Since the shaped elements 13 represent an extension of the walls of the stack support 10 with an angled-over portion, it is ensured that the lower part of the stack support 10 is also guided without relatively great play counter to the stacking pressure. It is also possible to see from above the prism-shaped handle receptacle 12, which ensures a defined position of the handle in the stack support 10.

Patent Citations
Cited PatentFiling datePublication dateApplicantTitle
US2261840 *Apr 1, 1941Nov 4, 1941Peerless Steel Equipment CompaPivotal divider for card indexes
US2985333 *Feb 23, 1960May 23, 1961Akro Mils IncPlastic cabinet drawer with removable partitions
US3117688 *Aug 27, 1962Jan 14, 1964Hamady Roy RAdjustably compartmented case
US3200983Apr 10, 1963Aug 17, 1965Akro Mils IncPlastic drawer construction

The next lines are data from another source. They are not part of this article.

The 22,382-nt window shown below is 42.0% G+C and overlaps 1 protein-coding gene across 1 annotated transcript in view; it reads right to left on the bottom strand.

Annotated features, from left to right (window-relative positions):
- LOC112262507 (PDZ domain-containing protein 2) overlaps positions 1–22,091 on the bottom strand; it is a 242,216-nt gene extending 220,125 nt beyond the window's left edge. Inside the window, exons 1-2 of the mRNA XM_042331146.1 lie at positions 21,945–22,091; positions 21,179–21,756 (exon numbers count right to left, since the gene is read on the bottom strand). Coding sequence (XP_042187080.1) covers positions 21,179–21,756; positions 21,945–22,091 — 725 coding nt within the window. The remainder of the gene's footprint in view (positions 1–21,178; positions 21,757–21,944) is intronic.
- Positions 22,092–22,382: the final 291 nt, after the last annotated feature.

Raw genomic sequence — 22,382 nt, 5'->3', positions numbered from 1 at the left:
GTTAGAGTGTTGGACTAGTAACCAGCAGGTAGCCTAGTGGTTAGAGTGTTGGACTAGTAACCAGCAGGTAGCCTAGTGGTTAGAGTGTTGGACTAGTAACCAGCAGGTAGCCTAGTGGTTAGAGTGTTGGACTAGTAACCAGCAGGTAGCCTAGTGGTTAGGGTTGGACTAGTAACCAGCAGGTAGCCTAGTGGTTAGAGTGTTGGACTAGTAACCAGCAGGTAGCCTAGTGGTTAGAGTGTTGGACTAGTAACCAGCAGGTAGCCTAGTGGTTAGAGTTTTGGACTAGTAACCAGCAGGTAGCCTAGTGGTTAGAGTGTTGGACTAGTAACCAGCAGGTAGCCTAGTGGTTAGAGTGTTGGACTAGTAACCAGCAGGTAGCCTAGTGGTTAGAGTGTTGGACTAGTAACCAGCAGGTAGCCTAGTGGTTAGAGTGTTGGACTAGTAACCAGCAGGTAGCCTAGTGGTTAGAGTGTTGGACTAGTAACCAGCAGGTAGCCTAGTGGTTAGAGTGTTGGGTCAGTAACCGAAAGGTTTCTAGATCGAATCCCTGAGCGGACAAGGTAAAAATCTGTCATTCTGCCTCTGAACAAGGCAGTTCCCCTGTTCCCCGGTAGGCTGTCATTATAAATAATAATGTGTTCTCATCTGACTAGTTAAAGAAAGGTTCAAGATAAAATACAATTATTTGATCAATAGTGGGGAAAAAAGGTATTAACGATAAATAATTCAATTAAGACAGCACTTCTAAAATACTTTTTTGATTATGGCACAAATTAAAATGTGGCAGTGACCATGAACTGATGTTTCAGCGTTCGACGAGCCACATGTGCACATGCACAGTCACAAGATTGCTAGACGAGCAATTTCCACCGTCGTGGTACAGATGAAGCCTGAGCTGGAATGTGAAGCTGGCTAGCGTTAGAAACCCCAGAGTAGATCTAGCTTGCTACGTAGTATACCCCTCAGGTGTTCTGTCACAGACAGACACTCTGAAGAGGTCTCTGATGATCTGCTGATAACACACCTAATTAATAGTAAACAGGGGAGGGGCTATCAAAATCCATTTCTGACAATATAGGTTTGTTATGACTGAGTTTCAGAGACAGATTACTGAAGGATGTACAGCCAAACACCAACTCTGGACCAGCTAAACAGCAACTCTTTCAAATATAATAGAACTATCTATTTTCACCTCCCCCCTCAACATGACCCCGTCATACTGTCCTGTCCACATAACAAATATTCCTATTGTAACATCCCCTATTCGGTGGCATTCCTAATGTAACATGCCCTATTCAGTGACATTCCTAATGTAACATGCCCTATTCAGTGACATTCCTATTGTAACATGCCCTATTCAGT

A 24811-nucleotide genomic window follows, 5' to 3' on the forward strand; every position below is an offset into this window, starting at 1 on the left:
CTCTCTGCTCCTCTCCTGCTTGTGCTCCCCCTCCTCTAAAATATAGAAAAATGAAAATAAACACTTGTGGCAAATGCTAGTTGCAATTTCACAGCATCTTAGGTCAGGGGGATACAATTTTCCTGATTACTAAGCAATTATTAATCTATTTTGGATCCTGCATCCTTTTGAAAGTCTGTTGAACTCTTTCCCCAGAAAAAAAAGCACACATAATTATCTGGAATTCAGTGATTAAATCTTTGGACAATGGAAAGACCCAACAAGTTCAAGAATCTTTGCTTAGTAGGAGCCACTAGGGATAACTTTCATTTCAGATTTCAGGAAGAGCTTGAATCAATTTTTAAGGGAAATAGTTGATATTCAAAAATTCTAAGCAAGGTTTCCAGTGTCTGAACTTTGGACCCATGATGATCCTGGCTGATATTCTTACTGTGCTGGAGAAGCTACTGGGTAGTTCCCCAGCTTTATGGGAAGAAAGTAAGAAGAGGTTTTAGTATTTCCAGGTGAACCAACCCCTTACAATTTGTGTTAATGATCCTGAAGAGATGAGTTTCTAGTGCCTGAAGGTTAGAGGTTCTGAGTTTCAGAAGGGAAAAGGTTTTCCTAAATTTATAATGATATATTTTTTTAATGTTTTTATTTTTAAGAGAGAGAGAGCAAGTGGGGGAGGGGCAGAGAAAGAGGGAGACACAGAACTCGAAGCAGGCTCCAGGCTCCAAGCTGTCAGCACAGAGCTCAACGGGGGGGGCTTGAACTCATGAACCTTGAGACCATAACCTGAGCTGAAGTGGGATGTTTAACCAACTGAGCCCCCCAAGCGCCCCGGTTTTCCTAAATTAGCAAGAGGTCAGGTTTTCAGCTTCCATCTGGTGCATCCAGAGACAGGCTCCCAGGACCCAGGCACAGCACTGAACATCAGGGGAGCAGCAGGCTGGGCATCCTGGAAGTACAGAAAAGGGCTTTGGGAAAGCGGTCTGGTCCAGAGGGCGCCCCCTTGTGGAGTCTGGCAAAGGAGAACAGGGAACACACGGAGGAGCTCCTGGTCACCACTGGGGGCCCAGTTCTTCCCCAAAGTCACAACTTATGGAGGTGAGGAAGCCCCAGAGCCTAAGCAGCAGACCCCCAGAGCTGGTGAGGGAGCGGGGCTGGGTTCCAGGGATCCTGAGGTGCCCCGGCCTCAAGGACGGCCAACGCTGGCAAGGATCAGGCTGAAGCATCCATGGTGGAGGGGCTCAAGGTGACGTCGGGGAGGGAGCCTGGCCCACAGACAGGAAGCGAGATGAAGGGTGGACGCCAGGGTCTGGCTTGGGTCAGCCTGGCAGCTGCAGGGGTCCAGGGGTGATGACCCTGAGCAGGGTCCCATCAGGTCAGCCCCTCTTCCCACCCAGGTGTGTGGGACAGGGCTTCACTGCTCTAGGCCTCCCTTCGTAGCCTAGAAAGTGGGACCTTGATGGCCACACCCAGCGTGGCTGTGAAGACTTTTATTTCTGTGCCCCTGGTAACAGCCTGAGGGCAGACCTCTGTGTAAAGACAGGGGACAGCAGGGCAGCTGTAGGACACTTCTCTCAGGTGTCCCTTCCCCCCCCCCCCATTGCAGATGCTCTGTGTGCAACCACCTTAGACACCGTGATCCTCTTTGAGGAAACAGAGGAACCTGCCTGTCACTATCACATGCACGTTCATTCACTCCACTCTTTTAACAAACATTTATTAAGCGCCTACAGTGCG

US3920144 *Mar 29, 1973Nov 18, 1975Callen Virginia RFootwear drip stall
US4234089 *Jan 25, 1979Nov 18, 1980Morris Royden BMicrofiche tray
US4593816Sep 3, 1985Jun 10, 1986Langenbeck Keith AContainer for storing and transporting letter mail and other flat articles
US5454633 *Mar 10, 1994Oct 3, 1995Wendell Brooks, Inc.Disk storage box
US5908133 *Jul 15, 1996Jun 1, 1999Ropak CorporationFor particulate matter
US6026967Mar 28, 1997Feb 22, 2000Electrocom AutomationMethod and apparatus for sorting flat articles
AT236856B Title not available
DE4203851A1Feb 11, 1992Aug 12, 1993Mantz GmbhCutlery box made from recyclable material - has lower and upper parts with cutlery laid in area of lower part at acute angle to vertical and fixed on base surface
DE4438981A1Oct 31, 1994May 2, 1996Thyssen Polymer GmbhContainer for letters, photographs and small flat objects
DE8913760U1Nov 21, 1989Jan 11, 1990Gruber, Horst, 8000 Muenchen, DeTitle not available
EP0109325A1Oct 27, 1983May 23, 1984ALLIBERT S.A. Société anonyme dite:Stackable and nestable containers with vertical supporting columns